Interestingly, some studies, which did not satisfy our meta-analysis inclusion criteria showed that hypertension was significantly associated with increased risk of PD among Asians11, corroborating our observation. If we have included studies with non-matched samples in our meta-analysis, there is a shift in trend towards higher odds of PD risk in the presence of hypertension (data not shown). Multiple non-matched Western studies have also established that hypertension increases PD risk12,21,22. In the Asian population, cohort studies in Taiwan showed an increased risk of PD in the presence of hypertension23,24, this is also seen in the Korean population25. However, a study in Japan showed that hypertension is associated with a decreased risk of PD26. These differences suggest potential underlying heterogeneity and subgroup variation, which could be attributed to many factors such as ethnic-specific genes or differences in lifestyle habits.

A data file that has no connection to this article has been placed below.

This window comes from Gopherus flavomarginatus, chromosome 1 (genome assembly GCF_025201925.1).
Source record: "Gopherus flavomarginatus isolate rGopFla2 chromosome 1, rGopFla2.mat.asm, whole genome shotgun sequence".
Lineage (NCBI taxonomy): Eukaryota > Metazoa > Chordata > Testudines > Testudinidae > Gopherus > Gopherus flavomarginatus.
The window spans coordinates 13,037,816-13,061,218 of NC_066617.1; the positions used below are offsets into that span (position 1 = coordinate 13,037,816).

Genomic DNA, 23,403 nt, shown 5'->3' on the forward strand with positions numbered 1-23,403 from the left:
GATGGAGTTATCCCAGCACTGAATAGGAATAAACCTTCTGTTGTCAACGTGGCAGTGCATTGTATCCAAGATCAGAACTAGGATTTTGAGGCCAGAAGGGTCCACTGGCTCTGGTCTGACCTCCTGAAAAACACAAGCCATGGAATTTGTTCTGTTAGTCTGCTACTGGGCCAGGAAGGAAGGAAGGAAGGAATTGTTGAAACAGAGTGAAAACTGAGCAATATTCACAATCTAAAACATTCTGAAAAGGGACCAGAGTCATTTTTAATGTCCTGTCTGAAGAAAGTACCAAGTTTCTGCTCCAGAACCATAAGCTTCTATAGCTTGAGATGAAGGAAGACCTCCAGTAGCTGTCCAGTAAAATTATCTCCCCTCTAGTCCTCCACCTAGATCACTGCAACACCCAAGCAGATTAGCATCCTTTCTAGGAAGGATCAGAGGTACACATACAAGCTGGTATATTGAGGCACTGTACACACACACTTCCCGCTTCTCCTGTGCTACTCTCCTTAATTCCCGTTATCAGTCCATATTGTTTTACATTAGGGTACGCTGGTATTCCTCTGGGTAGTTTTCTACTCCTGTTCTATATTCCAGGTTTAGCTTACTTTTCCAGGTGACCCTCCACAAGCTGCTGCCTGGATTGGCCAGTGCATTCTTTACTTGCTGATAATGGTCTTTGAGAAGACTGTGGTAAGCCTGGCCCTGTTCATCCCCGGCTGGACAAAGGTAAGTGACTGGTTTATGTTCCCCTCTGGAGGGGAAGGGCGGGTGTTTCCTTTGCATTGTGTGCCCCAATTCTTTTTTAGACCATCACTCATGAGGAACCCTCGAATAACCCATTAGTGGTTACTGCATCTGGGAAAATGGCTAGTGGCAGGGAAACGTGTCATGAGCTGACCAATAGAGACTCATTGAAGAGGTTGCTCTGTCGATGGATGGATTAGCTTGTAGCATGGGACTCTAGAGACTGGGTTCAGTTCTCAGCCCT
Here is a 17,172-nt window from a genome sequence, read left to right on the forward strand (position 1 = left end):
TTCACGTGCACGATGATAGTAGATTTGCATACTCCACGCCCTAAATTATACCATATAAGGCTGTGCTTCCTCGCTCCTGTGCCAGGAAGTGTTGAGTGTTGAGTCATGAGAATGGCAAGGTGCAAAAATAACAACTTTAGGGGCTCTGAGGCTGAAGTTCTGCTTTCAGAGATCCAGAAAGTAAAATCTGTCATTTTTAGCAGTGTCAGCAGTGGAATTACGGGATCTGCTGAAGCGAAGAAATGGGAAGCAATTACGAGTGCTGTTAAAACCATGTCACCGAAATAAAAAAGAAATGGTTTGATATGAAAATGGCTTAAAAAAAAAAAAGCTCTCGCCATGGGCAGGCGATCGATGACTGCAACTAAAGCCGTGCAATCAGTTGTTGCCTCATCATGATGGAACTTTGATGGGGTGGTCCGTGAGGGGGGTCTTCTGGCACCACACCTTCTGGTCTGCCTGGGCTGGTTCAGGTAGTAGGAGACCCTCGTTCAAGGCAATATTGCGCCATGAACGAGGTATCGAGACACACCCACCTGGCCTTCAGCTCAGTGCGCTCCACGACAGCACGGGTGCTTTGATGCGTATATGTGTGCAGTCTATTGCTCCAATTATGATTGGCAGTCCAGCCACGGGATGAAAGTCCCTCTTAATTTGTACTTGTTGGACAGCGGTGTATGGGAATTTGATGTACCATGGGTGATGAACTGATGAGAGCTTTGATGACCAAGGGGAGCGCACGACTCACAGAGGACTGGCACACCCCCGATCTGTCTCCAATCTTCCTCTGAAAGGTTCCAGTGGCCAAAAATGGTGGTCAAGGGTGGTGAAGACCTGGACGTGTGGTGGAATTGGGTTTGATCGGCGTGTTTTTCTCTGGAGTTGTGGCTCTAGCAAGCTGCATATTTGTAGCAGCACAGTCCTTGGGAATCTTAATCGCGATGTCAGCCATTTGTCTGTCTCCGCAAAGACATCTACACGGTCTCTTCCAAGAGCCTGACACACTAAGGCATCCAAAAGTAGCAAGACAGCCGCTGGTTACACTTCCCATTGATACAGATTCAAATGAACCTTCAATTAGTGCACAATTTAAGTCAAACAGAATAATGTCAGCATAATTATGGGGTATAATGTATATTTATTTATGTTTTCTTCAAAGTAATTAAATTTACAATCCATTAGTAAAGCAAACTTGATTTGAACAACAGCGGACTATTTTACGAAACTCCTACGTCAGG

Emerging studies suggest that hypertension might share similar pathogenic pathways with PD, although exact mechanisms remain to be elucidated and require further investigations from in-vitro and animal models. The advantageous effect of hypertension on PD was postulated to be due to persistent elevation of cerebral blood flow16. Given that hypertension is one of the major risk factors of cerebral small vessel disease and has shown to contribute to cognitive decline and Alzheimer’s disease6, it is highly plausible that hypertension could result in greater PD risk. Chronic hypertension leading to infarcts at strategic locations such as the basal ganglia could disrupt dopaminergic cells and neuronal connections, subsequently leading to cerebrovascular dysfunction as suggested by pathological and imaging studies27,28. Furthermore, long-standing hypertension increases the risk of oxidative stress, resulting in reduced cerebral perfusion, which could decrease oxygen delivery to brain regions implicated in PD that are highly susceptible to ischemia29,30.